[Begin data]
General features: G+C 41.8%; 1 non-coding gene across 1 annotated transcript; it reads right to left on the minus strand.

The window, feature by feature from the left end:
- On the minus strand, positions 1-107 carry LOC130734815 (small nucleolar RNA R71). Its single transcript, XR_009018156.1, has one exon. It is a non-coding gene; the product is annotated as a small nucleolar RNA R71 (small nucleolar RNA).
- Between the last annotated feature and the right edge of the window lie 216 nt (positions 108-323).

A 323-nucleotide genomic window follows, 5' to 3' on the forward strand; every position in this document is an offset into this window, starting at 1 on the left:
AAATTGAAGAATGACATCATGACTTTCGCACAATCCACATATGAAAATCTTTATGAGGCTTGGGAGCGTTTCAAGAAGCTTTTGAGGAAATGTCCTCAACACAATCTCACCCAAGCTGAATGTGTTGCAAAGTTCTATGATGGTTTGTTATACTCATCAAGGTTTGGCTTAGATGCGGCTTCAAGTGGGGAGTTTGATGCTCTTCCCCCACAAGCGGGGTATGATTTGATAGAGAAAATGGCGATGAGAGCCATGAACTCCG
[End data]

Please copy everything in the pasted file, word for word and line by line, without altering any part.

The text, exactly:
General features: G+C 41.8%; 1 non-coding gene across 1 annotated transcript; it reads right to left on the minus strand.

The window, feature by feature from the left end:
- On the minus strand, positions 1-107 carry LOC130734815 (small nucleolar RNA R71). Its single transcript, XR_009018156.1, has one exon. It is a non-coding gene; the product is annotated as a small nucleolar RNA R71 (small nucleolar RNA).
- Between the last annotated feature and the right edge of the window lie 216 nt (positions 108-323).

A 323-nucleotide genomic window follows, 5' to 3' on the forward strand; every position in this document is an offset into this window, starting at 1 on the left:
AAATTGAAGAATGACATCATGACTTTCGCACAATCCACATATGAAAATCTTTATGAGGCTTGGGAGCGTTTCAAGAAGCTTTTGAGGAAATGTCCTCAACACAATCTCACCCAAGCTGAATGTGTTGCAAAGTTCTATGATGGTTTGTTATACTCATCAAGGTTTGGCTTAGATGCGGCTTCAAGTGGGGAGTTTGATGCTCTTCCCCCACAAGCGGGGTATGATTTGATAGAGAAAATGGCGATGAGAGCCATGAACTCCG